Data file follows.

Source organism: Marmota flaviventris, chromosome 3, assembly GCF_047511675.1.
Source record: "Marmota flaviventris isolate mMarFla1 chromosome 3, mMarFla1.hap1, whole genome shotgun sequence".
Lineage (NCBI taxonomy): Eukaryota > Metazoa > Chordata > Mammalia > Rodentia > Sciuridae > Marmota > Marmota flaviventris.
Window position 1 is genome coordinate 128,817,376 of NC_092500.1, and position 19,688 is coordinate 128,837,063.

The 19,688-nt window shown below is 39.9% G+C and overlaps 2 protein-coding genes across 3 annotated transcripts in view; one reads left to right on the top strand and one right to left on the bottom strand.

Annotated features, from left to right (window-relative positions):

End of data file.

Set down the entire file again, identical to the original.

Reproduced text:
Source organism: Marmota flaviventris, chromosome 3, assembly GCF_047511675.1.
Source record: "Marmota flaviventris isolate mMarFla1 chromosome 3, mMarFla1.hap1, whole genome shotgun sequence".
Lineage (NCBI taxonomy): Eukaryota > Metazoa > Chordata > Mammalia > Rodentia > Sciuridae > Marmota > Marmota flaviventris.
Window position 1 is genome coordinate 128,817,376 of NC_092500.1, and position 19,688 is coordinate 128,837,063.

The 19,688-nt window shown below is 39.9% G+C and overlaps 2 protein-coding genes across 3 annotated transcripts in view; one reads left to right on the top strand and one right to left on the bottom strand.

Annotated features, from left to right (window-relative positions):